But seriously, throughout this record we are treated to a trippy as balls journey, i.e., invasion of Channy Leanagh’s head. It’s murky water at times, treading through a swirling misty pool of darkened imagery, so opaque that you’re worried you may get caught up in some kind of mire. We’re treated to an almost third person journey, with Justin Vernon interspersing the imagery on ‘Tiff’. As previously cited though, the feminist undercurrents are even more apparent in this record, in comparison to the debut. Understandably so, seeing as the title directly infers a relation to Canadian-born feminist, Shulamith Firestone, author The Dialectic of Sex: The Case for Feminist Revolution.
Back to the music and as far from the ideologies that this record is penned around, we are treated to some mind-fuckerous beats. ‘Matty’ feels like an LSD-infused horse-and carriage ride with the haunches of the beast tapping like a metronome as you take in the views, the despair of a relationship doomed to fail. The beat is reminiscent of a ‘Plastic Beach’-era Gorillaz, while the melody and lyrics are far more morose and disturbing – we’re invited inside Leanagh’s head freely to indulge in the despair.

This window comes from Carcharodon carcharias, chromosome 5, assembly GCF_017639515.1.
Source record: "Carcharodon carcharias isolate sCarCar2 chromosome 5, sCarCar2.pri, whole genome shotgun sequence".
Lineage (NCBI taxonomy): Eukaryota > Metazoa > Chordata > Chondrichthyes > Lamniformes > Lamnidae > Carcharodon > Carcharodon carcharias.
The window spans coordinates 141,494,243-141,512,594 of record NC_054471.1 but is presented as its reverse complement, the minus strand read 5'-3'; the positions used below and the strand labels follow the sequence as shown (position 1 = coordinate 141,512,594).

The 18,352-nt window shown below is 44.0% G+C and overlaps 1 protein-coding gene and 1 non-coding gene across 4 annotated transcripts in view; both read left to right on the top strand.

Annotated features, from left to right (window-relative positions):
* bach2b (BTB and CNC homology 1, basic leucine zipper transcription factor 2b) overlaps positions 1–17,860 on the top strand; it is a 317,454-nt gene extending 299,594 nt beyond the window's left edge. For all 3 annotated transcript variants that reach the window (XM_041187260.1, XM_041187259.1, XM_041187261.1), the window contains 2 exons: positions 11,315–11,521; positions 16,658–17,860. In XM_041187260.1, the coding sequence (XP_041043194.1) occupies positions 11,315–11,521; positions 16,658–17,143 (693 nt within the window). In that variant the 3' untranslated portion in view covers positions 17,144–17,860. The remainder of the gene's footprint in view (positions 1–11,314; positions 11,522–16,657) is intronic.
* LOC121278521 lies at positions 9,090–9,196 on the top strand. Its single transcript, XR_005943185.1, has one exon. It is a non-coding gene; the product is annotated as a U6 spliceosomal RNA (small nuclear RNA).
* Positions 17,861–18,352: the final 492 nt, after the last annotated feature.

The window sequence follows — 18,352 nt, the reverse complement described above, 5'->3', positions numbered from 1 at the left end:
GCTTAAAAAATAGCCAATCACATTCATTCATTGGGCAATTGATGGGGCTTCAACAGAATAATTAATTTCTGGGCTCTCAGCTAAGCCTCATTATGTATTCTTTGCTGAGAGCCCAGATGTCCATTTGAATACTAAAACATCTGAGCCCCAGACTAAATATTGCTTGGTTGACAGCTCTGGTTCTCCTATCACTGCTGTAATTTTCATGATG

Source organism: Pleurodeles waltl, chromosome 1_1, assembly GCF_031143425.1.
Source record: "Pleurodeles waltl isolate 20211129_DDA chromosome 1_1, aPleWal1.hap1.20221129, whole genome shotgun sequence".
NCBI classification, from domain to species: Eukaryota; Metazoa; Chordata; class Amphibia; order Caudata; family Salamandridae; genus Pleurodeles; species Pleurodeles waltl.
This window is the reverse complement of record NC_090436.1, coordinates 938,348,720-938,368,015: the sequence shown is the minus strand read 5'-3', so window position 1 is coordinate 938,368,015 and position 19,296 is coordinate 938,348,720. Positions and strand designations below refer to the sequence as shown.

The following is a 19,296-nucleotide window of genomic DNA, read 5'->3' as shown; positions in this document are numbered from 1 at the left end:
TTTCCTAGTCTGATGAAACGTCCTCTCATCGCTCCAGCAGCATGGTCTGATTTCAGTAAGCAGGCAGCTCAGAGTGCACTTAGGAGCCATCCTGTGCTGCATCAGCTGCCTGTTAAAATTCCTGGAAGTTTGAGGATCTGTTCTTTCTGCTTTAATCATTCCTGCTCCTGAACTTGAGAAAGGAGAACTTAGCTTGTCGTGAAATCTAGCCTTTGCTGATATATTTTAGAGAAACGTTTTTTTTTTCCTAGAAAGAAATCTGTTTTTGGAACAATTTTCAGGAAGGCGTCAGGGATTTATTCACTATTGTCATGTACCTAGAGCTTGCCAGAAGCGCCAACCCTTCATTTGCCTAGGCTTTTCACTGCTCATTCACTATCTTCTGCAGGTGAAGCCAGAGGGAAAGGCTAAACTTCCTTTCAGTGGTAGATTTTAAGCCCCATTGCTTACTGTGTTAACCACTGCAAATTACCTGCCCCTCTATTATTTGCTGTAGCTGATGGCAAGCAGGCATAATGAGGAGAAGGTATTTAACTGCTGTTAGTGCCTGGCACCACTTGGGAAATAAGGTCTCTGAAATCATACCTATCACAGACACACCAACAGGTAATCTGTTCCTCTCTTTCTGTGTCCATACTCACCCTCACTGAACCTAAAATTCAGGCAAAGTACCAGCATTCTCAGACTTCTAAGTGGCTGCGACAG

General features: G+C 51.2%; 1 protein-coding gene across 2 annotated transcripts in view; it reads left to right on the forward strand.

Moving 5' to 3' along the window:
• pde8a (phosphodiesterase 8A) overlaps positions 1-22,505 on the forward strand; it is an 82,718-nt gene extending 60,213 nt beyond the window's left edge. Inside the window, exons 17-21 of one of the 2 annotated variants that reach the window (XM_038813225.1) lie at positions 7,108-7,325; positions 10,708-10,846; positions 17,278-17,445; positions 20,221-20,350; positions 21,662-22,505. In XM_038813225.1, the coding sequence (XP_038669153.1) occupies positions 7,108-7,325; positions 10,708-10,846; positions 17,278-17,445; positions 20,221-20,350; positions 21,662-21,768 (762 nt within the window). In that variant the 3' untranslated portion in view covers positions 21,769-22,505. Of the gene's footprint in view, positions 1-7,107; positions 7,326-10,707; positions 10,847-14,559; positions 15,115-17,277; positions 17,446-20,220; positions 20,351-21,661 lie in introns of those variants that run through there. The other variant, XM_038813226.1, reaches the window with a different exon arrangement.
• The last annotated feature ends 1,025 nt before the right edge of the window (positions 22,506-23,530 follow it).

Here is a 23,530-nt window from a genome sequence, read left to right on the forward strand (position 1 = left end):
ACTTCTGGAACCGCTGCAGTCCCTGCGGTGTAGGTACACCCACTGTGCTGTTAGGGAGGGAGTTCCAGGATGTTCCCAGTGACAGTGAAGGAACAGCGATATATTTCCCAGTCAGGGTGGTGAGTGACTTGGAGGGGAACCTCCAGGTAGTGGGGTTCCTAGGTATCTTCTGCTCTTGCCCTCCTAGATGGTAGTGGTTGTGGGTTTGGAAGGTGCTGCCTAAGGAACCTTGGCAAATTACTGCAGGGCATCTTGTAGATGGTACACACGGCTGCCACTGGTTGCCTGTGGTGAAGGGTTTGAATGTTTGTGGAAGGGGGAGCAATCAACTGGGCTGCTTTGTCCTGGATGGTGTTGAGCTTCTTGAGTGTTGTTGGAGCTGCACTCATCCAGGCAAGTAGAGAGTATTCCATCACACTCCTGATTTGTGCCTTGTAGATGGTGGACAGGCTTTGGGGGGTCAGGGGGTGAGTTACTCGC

You’re probably realising that unless you thrive of the gloomy, this record won’t be for you. Understandably with such deep subject matter explored in detail by Poliça, the music though ranges from unquestionably brilliant alternative pop, with beats so infectious they should come with inoculations in the digipak – to synth smothered vocals delivered hauntingly brilliantly by a Lucy Rose/Laura Marling crossover. Channy Leanagh is the quintessential female frontman of this genre, Controlling the band’s movement and rhythm effortlessly with her immense story-telling and understanding of the pace of songs.
‘Shulamith’ is hardly to awaken you from a deep slumber, but it’s far from something to send you to sleep as well. No, it’s more of a meditatory collection of experiences and experimental rhythms, where time signatures and moulded and skewed to fit the author’s pleasures.
A beautiful collection of torment from Poliça, and most certainly not their last.
‘Shulamith’, the sophomore effort from Poliça, is out now on Memphis Industries. The band tour the UK in February; all the details are here.